7 steps to make a complaint

Get your voice heard.

You should always let a company know when they’ve let you down so you can give them an opportunity to put things right for you.

Here are my top tips I’ve picked up over the years  :

  1. Keep it brief

So you’re angry, something has you fired up.  The temptation is to give chapter and verse.  You want to tell the whole story.  But remember who you are talking to.  They are more than likely receiving numerous complaints and they will have heard every story, chapter and anthology.  You want to get your message across and quickly.

  1. Stick to the facts

Complaining can get emotional.  Explain what happened with facts.  What happened and why they have let you down.  Phrases like ‘my holiday was ruined’, ‘you’re the worst company I’ve ever seen’ never hit home.  If it’s a lengthy story, summarise it with bullet points.  If it helps, write the whole story out and then cut it down by at least half.

  1. Tell them what you want

This is the one thing I tell everyone.  Having been on the other side of the coin, customers complaining rarely tell the company what they want.  Yes, a free First Class flight or a cruise around the world maybe unlikely but if that’s what you think you deserve, tell them.  It gives the company something to work with to help turn you into a happy customer.  It’s not a game of poker!

  1. Give them an opportunity to make it up to you

It is rare that any company wants to make you unhappy on purpose.  Sometimes they make mistakes; sometimes our expectations are different to what they think they should have done for you.  It’s their opportunity now to try to turn things around for you.  Always give them the benefit of the doubt.  If you’re not happy with the first response, go straight back to them.  Big companies want to close complaints quickly and often the first response is a series of standard replies.  If it doesn’t address your complaint, tell them so.  Be persistent.  Don’t give up!

  1. Find the right contact

Most organisations have a customer relations or customer care team.  Their contacts are generally on the website – some are harder to find than others.  Wherever possible I encourage you to write your complaint via email or else by phone.  If you’re not happy with your initial response then find out how you can escalate your complaint further.   Social media can be a great way to get an instant reply or else chase a response to your complaint.  Most companies have a Facebook or Twitter account.  Simply post a message to their account.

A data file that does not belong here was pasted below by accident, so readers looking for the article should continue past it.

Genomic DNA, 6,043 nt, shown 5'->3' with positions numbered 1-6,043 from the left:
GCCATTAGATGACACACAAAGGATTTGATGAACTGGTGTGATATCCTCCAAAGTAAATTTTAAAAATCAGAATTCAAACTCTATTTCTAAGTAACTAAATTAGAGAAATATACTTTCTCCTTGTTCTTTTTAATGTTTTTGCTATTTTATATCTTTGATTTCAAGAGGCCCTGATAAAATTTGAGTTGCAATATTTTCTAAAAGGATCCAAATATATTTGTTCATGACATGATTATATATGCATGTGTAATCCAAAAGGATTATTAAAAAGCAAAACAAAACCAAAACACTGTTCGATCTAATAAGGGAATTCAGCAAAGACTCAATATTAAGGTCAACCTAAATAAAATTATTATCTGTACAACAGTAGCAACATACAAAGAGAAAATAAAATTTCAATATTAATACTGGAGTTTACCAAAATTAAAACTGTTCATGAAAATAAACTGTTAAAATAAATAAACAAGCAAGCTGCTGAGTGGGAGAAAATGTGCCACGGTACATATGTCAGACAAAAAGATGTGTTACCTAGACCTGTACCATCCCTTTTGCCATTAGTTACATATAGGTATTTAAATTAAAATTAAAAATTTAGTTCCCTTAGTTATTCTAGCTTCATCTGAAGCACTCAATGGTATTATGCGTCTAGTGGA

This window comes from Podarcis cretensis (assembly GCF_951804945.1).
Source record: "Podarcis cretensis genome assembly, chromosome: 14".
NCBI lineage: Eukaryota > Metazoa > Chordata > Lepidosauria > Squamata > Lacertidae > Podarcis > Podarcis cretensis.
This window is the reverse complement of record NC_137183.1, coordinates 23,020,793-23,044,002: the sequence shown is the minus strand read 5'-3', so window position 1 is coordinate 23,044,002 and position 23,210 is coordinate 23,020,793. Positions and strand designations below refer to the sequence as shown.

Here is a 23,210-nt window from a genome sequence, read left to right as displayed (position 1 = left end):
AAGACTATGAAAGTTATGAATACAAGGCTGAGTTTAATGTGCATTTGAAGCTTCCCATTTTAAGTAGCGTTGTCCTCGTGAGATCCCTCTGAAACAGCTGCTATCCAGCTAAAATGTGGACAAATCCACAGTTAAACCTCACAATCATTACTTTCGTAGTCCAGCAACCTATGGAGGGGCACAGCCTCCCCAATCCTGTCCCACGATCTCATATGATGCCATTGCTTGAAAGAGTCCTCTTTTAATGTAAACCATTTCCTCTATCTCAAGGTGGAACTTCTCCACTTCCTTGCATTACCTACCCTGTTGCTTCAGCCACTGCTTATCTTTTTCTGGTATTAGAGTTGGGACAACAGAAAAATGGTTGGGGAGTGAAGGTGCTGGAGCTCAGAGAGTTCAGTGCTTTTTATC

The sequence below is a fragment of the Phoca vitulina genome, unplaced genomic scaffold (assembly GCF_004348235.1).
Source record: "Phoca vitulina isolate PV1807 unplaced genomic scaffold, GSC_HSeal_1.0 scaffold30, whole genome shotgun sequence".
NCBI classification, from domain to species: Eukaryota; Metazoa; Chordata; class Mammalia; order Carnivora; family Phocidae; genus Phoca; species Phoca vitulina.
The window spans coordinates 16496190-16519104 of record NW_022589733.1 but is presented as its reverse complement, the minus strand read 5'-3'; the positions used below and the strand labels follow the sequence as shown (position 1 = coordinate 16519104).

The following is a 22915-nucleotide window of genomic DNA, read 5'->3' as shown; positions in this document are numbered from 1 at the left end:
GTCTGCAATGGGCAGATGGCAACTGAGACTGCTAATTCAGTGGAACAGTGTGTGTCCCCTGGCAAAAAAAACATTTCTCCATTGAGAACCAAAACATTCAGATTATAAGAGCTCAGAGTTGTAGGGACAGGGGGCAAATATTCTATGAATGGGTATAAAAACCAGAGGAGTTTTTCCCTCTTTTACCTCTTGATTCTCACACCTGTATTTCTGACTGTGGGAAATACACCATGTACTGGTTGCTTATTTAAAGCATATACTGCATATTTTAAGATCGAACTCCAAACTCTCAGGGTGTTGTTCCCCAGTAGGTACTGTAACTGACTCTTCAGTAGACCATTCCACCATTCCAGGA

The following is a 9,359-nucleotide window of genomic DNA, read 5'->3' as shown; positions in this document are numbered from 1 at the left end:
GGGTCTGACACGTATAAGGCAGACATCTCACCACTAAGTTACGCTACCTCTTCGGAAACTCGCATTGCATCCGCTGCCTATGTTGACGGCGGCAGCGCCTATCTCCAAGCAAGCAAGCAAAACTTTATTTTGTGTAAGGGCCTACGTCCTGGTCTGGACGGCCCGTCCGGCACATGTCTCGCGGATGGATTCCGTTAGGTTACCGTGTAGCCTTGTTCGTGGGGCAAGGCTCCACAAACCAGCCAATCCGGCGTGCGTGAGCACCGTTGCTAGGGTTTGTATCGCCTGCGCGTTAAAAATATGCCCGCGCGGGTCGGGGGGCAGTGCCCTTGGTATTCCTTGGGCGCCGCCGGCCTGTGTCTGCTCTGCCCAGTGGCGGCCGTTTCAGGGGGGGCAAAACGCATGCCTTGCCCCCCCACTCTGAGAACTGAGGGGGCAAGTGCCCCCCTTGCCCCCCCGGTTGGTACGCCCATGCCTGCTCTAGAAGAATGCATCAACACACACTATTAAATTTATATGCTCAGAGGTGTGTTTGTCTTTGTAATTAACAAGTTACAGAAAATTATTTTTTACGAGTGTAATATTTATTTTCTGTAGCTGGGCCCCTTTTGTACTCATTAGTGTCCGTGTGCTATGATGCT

1. Remind them you are a customer

People generally only complain to companies they care about.  There is a reason you’re taking the time to tell them what happened.  Remind them of your loyalty.

  1. Don’t make it personal

Remember, the person you are speaking or writing to is another human being.  It is highly likely that what has happened is not their fault.  They should be there to try to make things better for you.  Make your points known, be firm but also be fair.  Making someone cry on the telephone or generally getting their back up will not help your cause.    If you manage to resolve your complaint, always thank the individual who has helped you.  Remember, they should want to help and turn your experience around.


Hanging on the telephone

How long is too long?

We’ve all been there, the need to speak to a real person in our ever increasing world of automation.  ‘Self service’ has become the norm and most of the time it works, but when it doesn’t we just need to pick up the phone and speak to someone.  That’s often where an already tense situation turns sour.

So, just how long are you prepared to hang on?

A recent broadband issue with Sky saw me waiting, and waiting, and waiting to try to get through.


After 32 minutes I gave up.  I mean Robbie Williams singing ‘Let Me Entertain You’ is bearable but after the tenth loop and losing the will to live, the last thing he was doing was entertaining me.  It ended in me cancelling my service with Sky and switching to another provider.  A blog post will follow shortly on that subject.

British Airways are also notorious in keeping you hanging on and similar to Robbie above, Lakmé’s Flower Duet on a constant loop turns what was a beautiful aria into a form of hysteria never wanting to hear it again.

I’m guessing it’s just as bad for the poor person on the other end of the telephone line when they eventually pick.  Having to talk to someone who has just endured over 30 minutes of hypnosis by mundane hold music and ‘your call is important to us’ messages is always going to be tense.

As our world becomes faster and faster with everything on demand it seems the pace is going in reverse when you need to actually speak to someone.